Consultant to present strategic-plan survey results to Mehlville school board members

Mehlville parents are ‘very, very positive’ about school district, Fedorchak tells Call

Mehlville parents speak at the Good Morning Mehlville-Oakville event in September.

Mehlville parents speak at the ‘Good Morning Mehlville-Oakville’ event in September.

By Gloria Lloyd

Mehlville School District residents have spoken, and the Board of Education will finally learn what they said next week.

Board members will get a full look at data and opinions they have been previewing for months when they meet for a retreat at 7 p.m. Monday, Jan. 5, in the boardroom of the Administration Building, 3120 Lemay Ferry Road.

Strategic-plan consultant Marc Maness will present board members with what the district’s frequent voters actually think and believe about the district, the culmination of the $41,000 strategic-planning process that has been ongoing since August.

Interim Superintendent Norm Ridder is spearheading the strategic-plan process during the year that he is in Mehlville, just as he did in previous posts at Springfield Public Schools and the Colorado Springs School District.

Using a human-centered-design process with questions based on in-depth one-on-one interviews and focus groups held earlier in the semester, Springfield-based company Opinion Research Specialists conducted hundreds of phone surveys just before the holidays that will give district officials and board members hard numbers on “the voice” of the district, or what residents want to see Mehlville do next, Ridder said.

“That is what is very powerful about this … You saw the raw data. I think it does give us a good sense of what’s out there,” he told the board as he previewed the teacher and parent surveys at a Dec. 13 retreat. “The caution I would set is that we don’t allow a teacher or two to control the agenda, and the same with the community. This is the voice, it’s very scientific, and this is actually what the community is feeling.”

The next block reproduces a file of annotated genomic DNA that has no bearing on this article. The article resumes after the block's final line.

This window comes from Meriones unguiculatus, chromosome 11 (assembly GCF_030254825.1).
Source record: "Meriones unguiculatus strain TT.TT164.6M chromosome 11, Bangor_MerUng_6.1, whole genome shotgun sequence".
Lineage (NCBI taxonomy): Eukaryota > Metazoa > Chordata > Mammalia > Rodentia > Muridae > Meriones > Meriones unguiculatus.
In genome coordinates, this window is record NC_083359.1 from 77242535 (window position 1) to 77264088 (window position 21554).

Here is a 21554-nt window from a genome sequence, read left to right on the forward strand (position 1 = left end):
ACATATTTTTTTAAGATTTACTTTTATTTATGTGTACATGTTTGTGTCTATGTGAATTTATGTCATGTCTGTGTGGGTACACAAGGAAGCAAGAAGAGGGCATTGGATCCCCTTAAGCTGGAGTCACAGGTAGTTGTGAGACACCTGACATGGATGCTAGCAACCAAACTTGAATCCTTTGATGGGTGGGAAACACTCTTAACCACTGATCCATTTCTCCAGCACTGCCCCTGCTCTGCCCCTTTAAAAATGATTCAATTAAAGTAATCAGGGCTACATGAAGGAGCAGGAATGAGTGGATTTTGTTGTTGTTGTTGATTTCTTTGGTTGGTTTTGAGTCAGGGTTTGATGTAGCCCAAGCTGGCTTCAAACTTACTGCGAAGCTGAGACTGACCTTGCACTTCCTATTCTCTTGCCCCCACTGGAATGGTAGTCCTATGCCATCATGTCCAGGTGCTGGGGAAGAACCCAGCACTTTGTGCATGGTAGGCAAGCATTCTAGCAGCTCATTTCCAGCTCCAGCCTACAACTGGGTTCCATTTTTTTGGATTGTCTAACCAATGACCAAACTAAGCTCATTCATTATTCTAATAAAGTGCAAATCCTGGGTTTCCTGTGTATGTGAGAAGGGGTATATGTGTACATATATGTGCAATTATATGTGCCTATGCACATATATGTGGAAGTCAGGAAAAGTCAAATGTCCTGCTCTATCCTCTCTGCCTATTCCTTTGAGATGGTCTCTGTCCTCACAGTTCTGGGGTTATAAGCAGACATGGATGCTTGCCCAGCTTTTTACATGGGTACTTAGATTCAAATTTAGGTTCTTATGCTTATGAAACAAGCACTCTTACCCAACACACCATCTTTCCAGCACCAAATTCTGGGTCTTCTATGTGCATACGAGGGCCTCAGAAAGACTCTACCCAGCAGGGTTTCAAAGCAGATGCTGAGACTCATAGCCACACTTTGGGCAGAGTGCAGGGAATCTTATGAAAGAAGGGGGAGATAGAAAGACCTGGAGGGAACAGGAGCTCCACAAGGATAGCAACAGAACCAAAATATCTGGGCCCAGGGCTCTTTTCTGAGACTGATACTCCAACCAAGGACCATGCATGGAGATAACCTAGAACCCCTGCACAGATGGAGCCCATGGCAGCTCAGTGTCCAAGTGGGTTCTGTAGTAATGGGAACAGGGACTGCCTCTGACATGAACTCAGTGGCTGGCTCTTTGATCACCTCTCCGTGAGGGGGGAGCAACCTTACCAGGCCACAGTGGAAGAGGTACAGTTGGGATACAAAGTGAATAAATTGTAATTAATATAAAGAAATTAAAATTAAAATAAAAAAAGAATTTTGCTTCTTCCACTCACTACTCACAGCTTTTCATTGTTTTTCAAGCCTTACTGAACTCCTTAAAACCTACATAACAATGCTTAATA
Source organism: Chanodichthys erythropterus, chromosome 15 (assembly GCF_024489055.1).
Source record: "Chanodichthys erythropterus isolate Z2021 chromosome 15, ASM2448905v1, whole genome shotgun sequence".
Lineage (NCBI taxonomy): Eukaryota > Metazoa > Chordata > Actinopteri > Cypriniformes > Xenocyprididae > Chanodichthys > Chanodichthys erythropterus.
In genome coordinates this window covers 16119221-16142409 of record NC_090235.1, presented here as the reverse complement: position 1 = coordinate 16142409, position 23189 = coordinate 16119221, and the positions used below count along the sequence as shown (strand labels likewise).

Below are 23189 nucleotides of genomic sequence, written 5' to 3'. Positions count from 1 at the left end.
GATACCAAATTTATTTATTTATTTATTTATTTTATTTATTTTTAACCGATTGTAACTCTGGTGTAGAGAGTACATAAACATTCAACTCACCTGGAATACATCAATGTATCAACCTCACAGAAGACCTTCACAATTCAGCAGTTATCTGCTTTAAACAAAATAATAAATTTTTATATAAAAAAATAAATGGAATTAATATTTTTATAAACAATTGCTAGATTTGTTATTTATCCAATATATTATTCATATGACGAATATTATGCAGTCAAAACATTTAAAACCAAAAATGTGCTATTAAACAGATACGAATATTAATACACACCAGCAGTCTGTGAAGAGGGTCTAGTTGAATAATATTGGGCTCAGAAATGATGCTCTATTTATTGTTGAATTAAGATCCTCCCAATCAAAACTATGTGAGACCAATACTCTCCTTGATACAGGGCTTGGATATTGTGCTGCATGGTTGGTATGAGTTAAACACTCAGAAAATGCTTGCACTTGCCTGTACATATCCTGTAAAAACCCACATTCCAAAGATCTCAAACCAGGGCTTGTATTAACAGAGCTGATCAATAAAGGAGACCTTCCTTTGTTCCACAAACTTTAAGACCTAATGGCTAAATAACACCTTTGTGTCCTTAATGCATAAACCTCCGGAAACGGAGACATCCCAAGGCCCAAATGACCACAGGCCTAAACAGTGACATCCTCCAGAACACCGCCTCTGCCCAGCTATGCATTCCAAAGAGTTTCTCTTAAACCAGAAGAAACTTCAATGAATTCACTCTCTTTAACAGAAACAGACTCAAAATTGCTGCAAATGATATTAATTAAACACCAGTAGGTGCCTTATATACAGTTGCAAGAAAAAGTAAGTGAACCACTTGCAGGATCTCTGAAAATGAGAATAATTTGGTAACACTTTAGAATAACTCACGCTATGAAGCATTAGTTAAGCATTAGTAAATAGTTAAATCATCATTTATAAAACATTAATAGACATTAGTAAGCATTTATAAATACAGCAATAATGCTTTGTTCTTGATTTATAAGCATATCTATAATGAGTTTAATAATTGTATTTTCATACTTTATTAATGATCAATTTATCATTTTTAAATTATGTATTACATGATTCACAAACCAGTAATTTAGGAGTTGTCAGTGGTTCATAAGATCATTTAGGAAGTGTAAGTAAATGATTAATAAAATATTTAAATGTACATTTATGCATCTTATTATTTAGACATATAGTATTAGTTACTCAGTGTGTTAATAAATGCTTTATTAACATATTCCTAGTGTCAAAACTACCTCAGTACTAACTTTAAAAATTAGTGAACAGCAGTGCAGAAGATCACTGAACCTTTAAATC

While district officials originally hoped to have the strategic plan in place by the end of the year, it was delayed because the phone surveys relied on voter records from the Nov. 4 election.

Those records were withheld by the county Board of Election Commissioners due to a potential recount request by Rep. Rick Stream, R-Kirkwood, that would re-examine ballots from Stream’s narrow loss to 6th District Councilman Steve Stenger, D-Affton, for county executive. That recount is finally taking place this week.

After waiting several weeks for the new records to be released, Opinion Research Specialists turned to voter lists from the last two April school-board and municipal elections to survey frequent Mehlville voters instead.

At the retreat, board Secretary Lori Trakas said she is concerned that the phone surveys only reached out to frequent voters, not all district residents — who may not actually vote.

A survey of frequent voters is the best way to conduct a scientific survey of district residents, since voting records give the most reliable sample available of people who live in the district, Ridder said. He added that Mehlville also has a higher percentage of frequent voters than what he is used to seeing in other school districts.

The board plans to implement the strategic plan even if a bond issue is not placed on the ballot in the near future.

However, the survey of frequent voters will gauge their support for a potential bond issue, which historically has been a challenge in Mehlville.

Previewing the frequent-voter survey results for the Call, Ridder said one of the most intriguing takeaways from the surveys is the disconnect between teachers, parents and district residents on the question of whether the district receives enough money.

Overwhelmingly, teachers said they believe the district needs more money, while parents fall more in the middle on that question, with 54 percent in favor of a bond issue that would raise more money for schools and 40 percent against, board President Ron Fedorchak said.

Residents rate their support for a bond issue much lower on the scale than parents or teachers, a gap that Ridder said is probably the widest he has seen between teachers and residents on that question, though at one time Springfield’s gap was somewhat comparable.

Like the frequent voters, parents were contacted for phone surveys about the district, and board members have been examining that data since the retreat.

While the board’s overriding goal in strategic planning is to improve the way the district operates, Fedorchak told the Call the overwhelming message from parents is that they like — or even love — what their children have now.

“The parent surveys came back very, very positive,” he said. “In the 15 different categories, 90 percent said they were either satisfied or somewhat satisfied. That’s fantastic, but at the same time, we’re looking for ways to improve.”